Jessica Weir is a Senior Research Fellow at the Institute for Culture and Society at the University of Western Sydney and a Visiting Fellow at the Fenner School of Environment and Society at the ANU.
Jessica Weir is a Senior Research Fellow at the Institute for Culture and Society at the University of Western Sydney and a Visiting Fellow at the Fenner School of Environment and Society at ANU.
In this presentation I argue that Māori need to continue to 'take back' hapū (sub-tribe) economies, by which I mean continuing to insist on our own languages and ethical frameworks for describing and making decisions about the economy. Current dominant economic models are unsustainable and compromise many hapū economic initiatives.
In February 2015, the Productivity Commission (PC) released their final Inquiry Report on Childcare and Early Childhood Learning. The Government's final response to this report is not yet known, but there are likely to be significant policy changes with regards to Early Childhood Education and Care (ECEC) in Australia.
This presentation will outline the research design for a new ARC Linkage study investigating the impact of human and social capital of Indigenous business leaders on business routines and outcomes. The research will explore the leadership challenges faced by Indigenous business leaders, including how do they attempt to overcome these challenges? The research aims to contribute to understanding the leadership experiences and perspectives of Indigenous entrepreneurial leaders and better explain the challenges faced and the contexts Indigenous leaders work with.
Closing the gap in tertiary education between Aboriginal and Torres Strait Islander and non-Indigenous Australians has been an explicit policy objective of the Commonwealth Government since the 1988 Hughes Report. Whilst progress on COAG Closing the Gap targets is mixed and there are profound gaps in Year 12 attainment and ATAR rates, we know that once Aboriginal and Torres Strait Islander students get to university, success rates are approaching those of non-Indigenous students.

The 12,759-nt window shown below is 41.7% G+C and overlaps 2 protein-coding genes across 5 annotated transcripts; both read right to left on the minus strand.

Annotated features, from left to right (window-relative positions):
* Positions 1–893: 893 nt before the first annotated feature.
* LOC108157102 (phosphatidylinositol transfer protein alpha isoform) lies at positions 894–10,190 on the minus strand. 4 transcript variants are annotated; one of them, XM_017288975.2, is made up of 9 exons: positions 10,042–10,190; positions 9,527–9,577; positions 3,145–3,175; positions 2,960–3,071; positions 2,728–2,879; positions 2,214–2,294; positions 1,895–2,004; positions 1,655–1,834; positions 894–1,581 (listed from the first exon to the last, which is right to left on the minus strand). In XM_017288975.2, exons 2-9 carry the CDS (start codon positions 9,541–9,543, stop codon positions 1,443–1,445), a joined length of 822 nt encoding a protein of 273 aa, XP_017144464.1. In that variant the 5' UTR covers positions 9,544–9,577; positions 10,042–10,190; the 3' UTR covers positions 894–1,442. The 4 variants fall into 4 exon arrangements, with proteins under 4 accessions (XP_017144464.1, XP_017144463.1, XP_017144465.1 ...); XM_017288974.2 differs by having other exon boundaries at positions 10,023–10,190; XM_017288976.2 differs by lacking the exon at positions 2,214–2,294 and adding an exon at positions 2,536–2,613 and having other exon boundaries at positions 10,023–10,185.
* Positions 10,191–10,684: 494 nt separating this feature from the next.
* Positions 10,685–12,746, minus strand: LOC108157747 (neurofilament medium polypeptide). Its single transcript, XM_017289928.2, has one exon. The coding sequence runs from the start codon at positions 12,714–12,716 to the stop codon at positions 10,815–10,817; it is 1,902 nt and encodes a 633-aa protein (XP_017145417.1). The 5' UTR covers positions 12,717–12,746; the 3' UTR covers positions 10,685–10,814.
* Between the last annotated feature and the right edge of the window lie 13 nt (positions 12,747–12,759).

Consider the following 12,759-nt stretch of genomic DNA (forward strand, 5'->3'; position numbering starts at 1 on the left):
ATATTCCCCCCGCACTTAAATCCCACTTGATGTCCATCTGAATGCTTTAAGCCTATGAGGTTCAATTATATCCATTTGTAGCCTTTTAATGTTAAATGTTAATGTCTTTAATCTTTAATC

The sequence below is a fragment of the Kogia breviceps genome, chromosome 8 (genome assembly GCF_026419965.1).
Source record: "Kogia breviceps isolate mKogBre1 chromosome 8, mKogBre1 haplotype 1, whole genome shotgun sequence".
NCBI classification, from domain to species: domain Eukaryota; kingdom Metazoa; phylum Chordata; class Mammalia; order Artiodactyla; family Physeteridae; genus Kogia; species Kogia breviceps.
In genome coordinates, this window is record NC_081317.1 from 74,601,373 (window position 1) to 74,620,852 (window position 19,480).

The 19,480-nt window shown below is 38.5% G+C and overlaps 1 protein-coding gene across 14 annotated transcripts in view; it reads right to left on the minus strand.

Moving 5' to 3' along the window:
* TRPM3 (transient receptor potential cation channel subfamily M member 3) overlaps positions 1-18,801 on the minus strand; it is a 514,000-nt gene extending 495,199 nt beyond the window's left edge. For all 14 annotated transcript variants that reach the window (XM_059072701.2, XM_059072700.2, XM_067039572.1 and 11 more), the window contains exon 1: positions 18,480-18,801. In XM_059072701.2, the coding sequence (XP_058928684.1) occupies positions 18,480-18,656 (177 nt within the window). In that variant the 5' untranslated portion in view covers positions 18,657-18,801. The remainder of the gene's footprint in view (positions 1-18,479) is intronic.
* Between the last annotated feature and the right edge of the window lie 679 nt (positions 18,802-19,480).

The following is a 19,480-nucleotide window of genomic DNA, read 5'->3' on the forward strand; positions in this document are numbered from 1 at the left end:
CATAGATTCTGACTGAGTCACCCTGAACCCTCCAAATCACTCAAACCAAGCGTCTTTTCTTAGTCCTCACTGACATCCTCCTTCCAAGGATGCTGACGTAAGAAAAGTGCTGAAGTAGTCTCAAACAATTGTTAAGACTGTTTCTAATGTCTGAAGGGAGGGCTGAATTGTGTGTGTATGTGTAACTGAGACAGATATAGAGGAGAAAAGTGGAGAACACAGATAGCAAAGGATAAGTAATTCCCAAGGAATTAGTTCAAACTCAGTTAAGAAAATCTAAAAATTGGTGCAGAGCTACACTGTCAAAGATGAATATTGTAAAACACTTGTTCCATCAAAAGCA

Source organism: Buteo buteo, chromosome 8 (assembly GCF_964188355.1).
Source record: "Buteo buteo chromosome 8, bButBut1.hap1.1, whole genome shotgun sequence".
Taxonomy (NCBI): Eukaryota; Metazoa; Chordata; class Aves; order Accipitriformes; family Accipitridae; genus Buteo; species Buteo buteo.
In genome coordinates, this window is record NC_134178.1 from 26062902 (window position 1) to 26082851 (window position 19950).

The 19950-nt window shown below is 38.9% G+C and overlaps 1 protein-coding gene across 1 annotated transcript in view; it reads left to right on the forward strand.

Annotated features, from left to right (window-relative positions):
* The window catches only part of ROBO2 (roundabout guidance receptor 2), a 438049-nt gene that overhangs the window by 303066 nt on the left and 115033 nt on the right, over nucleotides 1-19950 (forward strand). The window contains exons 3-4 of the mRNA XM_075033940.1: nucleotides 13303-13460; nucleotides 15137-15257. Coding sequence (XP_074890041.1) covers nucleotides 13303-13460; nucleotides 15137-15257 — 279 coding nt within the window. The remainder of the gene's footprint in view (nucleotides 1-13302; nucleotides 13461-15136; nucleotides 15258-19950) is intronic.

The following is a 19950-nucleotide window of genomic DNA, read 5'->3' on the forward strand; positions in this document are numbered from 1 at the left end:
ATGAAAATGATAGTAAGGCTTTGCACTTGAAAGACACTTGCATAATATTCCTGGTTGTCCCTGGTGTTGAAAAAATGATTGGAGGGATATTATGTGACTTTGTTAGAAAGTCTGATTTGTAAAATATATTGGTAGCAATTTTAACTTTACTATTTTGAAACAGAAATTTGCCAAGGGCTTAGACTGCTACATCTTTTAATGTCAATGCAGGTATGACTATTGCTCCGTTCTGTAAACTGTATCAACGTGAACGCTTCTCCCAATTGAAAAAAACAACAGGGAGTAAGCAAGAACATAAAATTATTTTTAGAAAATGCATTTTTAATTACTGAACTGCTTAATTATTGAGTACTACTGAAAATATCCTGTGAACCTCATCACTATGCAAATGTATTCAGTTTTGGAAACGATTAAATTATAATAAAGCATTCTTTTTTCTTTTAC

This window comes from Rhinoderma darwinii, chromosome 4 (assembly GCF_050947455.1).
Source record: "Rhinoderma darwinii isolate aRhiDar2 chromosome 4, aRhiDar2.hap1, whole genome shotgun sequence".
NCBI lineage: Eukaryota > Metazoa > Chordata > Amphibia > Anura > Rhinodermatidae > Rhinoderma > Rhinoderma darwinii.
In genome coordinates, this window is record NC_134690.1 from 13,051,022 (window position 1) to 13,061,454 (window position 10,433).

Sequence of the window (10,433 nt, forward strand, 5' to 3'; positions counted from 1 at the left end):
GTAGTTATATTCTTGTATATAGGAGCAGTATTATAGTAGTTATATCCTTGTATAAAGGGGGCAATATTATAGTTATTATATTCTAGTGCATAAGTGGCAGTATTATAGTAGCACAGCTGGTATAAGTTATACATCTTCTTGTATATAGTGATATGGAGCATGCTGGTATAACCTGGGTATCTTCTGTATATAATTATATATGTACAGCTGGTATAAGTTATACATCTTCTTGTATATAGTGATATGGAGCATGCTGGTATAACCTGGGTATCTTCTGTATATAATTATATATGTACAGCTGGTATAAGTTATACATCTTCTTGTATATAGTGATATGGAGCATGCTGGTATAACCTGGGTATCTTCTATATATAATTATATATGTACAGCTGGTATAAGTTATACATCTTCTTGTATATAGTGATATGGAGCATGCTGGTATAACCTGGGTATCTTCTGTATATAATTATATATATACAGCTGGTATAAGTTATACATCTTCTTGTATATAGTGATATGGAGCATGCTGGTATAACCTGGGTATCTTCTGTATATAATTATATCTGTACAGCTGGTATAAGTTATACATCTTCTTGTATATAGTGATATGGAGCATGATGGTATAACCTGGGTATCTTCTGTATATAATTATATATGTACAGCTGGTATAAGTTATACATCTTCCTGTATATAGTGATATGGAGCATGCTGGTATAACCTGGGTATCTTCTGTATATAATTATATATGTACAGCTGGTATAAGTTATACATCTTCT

It is now nearly two decades since the Royal Commission into Aboriginal Deaths in Custody recommended that a determined effort be made by all Australian Governments to reduce the level of Indigenous over‑representation in prison. The disparity between Indigenous and non‑Indigenous imprisonment rates, however, is now wider than it has ever been. This article reviews research published over the last twenty years which calls into question both the Royal Commission’s analysis of the causes of Indigenous over‑representation in prison and subsequent policies adopted to reduce it.
Nicholas Biddle is a Fellow at CAEPR.
Reducing incarceration by testing Justice Reinvestment theory and methodology: an exploratory case study
Researchers from The Australian National University are working with the Cowra (NSW, 2794) community on a community-driven research project which explores the theory and research methodology of Justice Reinvestment as a way of reducing incarceration of juveniles.
The ANUPoll on Indigenous issues was conducted in September/October 2014 using a representative, Australia-wide sample of 1201 respondents. Interviewees were variously asked to rank the importance of Indigenous issues, to agree or disagree with statements about the circumstances of Indigenous people and recent policy approaches, and to indicate support or opposition to various forms of Indigenous recognition, including in the Constitution.
Researchers, including Matthew Gray and Rob Bray have just completed a major evaluation of “New Income Management” in the Northern Territory. The report of the evaluation was released in December 2014.
Tim Acker, Cooperative Research Centre for Remote Economic Participation
School of History Seminar Series
Speaker: Frank Bongiorno, School of History, ANU
This year will mark four years since the commencement of the Syrian conflict. Lebanon was one of the first countries to open its borders, providing asylum for Syrian families fleeing the conflict. As Lebanon continues to deal with a growing number of Syrian refugees - numbering over one million - tensions between different sects within Lebanon have reached a critical point.
Dr Laurajane Smith,
ARC Future Fellow, School of Archaeology & Anthropology,
The Australian National University,
Larry Saha Room 2175 Haydon-Allen Building